"Permanent Nobara" is another off beat dramatic comedy from the director of the excellent "Funuke Show Some Love, You Losers!". The combination of a somewhat low key method of film making, along with a general under current of steady weirdness throughout, is inherent to this director's approach to storytelling and, if this movie and "Funuke " are any indication, it's obvious this is something this director is quite good at.
Miho Kanno stars as Naoko; a single mom with a young daughter who's forced to relocate to her backwards home town after her recent divorce. It soon becomes clear that just about everyone living in this small seaside fishing village is a little off from her now grown childhood friends, to the unreliable available men in town, to the oversexed and overly gossipy gaggle of middle aged hags who hang out at a hair salon that does only one hair style; tightly coiled perms that look dreadful.
Naoko has no choice but to reintegrate herself into this small town however, and, she does so as best as possible while she tries to get her life back together. Her daily dealings with the strange collection of town folk is frequently amusing and sometimes touching. She doesn't seem to mind or even care that everyone in town is a bit weird, and she in no way looks down on these people.
For much of the story, Naoko is fairly aimless she doesn't pay a whole lot of attention to her child, and spends much of her time revisiting her old friends, trying to reconnect with her divorced parents, and helping out at the salon on occasion. She's seems almost carefree and lazy at times, and for much of the film, she simply serves as a proxy for the viewer to observe the goings on around her. She soon starts a cautious relationship with her former home town high school teacher though, and from there the story begins to focus more and more on her alone. There is a slight problem with this new relationship however and, things don't always go the way Naoko has hoped for with the new man in her life, and that leads her to begin questioning what she is doing, and eventually her own sanity.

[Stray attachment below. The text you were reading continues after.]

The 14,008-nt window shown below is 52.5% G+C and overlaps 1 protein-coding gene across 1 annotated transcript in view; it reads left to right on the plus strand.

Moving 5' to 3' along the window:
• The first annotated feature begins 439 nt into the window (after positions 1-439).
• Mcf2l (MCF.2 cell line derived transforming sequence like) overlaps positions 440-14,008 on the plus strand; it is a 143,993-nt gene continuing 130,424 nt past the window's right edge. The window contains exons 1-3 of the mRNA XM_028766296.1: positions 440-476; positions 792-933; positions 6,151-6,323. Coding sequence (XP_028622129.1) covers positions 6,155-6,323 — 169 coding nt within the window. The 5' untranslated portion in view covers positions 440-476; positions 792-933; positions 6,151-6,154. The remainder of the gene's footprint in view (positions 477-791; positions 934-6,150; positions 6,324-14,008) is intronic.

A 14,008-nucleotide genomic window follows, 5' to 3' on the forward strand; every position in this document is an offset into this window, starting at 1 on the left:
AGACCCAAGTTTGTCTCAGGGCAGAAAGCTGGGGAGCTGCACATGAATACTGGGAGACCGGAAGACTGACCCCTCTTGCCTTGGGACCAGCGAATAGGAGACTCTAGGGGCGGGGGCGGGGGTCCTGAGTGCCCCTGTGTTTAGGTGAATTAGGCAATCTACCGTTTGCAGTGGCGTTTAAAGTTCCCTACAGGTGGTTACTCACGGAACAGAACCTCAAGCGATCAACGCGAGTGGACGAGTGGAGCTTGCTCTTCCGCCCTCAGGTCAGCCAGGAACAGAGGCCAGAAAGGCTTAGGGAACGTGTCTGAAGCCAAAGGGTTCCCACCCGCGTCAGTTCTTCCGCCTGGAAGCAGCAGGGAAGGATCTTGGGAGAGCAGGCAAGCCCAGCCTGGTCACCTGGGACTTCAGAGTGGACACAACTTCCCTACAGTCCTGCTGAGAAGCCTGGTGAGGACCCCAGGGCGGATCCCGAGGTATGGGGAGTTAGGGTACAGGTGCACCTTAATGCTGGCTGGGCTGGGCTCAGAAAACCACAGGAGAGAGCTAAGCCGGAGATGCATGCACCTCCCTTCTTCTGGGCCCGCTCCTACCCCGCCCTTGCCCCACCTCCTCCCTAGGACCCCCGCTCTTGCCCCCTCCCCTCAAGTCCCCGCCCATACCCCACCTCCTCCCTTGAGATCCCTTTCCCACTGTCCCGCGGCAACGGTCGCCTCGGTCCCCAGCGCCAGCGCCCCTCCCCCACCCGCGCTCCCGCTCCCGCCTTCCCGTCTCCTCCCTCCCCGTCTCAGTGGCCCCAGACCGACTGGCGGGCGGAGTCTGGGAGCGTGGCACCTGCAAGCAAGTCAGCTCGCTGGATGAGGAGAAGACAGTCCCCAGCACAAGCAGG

There are a fair amount of comedic scenes here (sometimes darkly so), but this movie is much more of a dramatically driven affair than compared to "Funuke...". It can be quite a bit sad at times actually, but there is enough comedy throughout, and plenty of the wonderful signature strangeness I've now come to expect from this director I'm very much looking forward to his next film.
Solidly recommended...7 out of 10 stars!
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